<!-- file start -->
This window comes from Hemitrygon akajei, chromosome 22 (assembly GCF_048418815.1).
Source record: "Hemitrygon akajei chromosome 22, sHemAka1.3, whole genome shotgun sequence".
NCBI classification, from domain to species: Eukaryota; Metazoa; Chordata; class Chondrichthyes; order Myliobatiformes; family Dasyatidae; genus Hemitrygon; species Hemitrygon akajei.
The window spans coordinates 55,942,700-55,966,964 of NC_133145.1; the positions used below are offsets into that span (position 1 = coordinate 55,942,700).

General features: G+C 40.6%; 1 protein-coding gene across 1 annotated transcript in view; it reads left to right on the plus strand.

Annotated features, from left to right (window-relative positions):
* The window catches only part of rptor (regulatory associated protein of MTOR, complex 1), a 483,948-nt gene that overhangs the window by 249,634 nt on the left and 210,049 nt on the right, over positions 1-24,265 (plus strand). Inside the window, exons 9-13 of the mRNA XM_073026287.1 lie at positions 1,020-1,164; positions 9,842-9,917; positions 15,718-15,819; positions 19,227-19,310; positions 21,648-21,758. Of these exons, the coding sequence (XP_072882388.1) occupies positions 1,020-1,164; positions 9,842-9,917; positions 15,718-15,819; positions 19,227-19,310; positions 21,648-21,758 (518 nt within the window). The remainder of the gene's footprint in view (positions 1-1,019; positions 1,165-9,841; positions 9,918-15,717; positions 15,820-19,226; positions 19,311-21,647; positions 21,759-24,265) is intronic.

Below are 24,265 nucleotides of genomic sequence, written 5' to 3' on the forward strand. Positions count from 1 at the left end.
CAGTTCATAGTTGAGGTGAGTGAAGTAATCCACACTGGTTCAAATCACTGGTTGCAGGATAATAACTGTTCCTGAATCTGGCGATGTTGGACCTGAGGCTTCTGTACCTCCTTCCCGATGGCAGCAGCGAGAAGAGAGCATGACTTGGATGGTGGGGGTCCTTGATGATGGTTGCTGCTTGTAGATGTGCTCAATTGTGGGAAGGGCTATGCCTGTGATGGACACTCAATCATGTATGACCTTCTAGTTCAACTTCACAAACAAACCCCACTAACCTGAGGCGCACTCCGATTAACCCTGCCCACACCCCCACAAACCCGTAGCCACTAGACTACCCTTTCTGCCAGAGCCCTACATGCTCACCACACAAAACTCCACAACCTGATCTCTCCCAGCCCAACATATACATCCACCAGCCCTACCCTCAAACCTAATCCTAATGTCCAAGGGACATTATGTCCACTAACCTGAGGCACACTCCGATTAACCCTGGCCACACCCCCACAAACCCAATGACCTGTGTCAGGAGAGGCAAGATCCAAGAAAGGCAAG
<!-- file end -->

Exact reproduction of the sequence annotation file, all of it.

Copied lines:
This window comes from Hemitrygon akajei, chromosome 22 (assembly GCF_048418815.1).
Source record: "Hemitrygon akajei chromosome 22, sHemAka1.3, whole genome shotgun sequence".
NCBI classification, from domain to species: Eukaryota; Metazoa; Chordata; class Chondrichthyes; order Myliobatiformes; family Dasyatidae; genus Hemitrygon; species Hemitrygon akajei.
The window spans coordinates 55,942,700-55,966,964 of NC_133145.1; the positions used below are offsets into that span (position 1 = coordinate 55,942,700).

General features: G+C 40.6%; 1 protein-coding gene across 1 annotated transcript in view; it reads left to right on the plus strand.

Annotated features, from left to right (window-relative positions):
* The window catches only part of rptor (regulatory associated protein of MTOR, complex 1), a 483,948-nt gene that overhangs the window by 249,634 nt on the left and 210,049 nt on the right, over positions 1-24,265 (plus strand). Inside the window, exons 9-13 of the mRNA XM_073026287.1 lie at positions 1,020-1,164; positions 9,842-9,917; positions 15,718-15,819; positions 19,227-19,310; positions 21,648-21,758. Of these exons, the coding sequence (XP_072882388.1) occupies positions 1,020-1,164; positions 9,842-9,917; positions 15,718-15,819; positions 19,227-19,310; positions 21,648-21,758 (518 nt within the window). The remainder of the gene's footprint in view (positions 1-1,019; positions 1,165-9,841; positions 9,918-15,717; positions 15,820-19,226; positions 19,311-21,647; positions 21,759-24,265) is intronic.

Below are 24,265 nucleotides of genomic sequence, written 5' to 3' on the forward strand. Positions count from 1 at the left end.
CAGTTCATAGTTGAGGTGAGTGAAGTAATCCACACTGGTTCAAATCACTGGTTGCAGGATAATAACTGTTCCTGAATCTGGCGATGTTGGACCTGAGGCTTCTGTACCTCCTTCCCGATGGCAGCAGCGAGAAGAGAGCATGACTTGGATGGTGGGGGTCCTTGATGATGGTTGCTGCTTGTAGATGTGCTCAATTGTGGGAAGGGCTATGCCTGTGATGGACACTCAATCATGTATGACCTTCTAGTTCAACTTCACAAACAAACCCCACTAACCTGAGGCGCACTCCGATTAACCCTGCCCACACCCCCACAAACCCGTAGCCACTAGACTACCCTTTCTGCCAGAGCCCTACATGCTCACCACACAAAACTCCACAACCTGATCTCTCCCAGCCCAACATATACATCCACCAGCCCTACCCTCAAACCTAATCCTAATGTCCAAGGGACATTATGTCCACTAACCTGAGGCACACTCCGATTAACCCTGGCCACACCCCCACAAACCCAATGACCTGTGTCAGGAGAGGCAAGATCCAAGAAAGGCAAG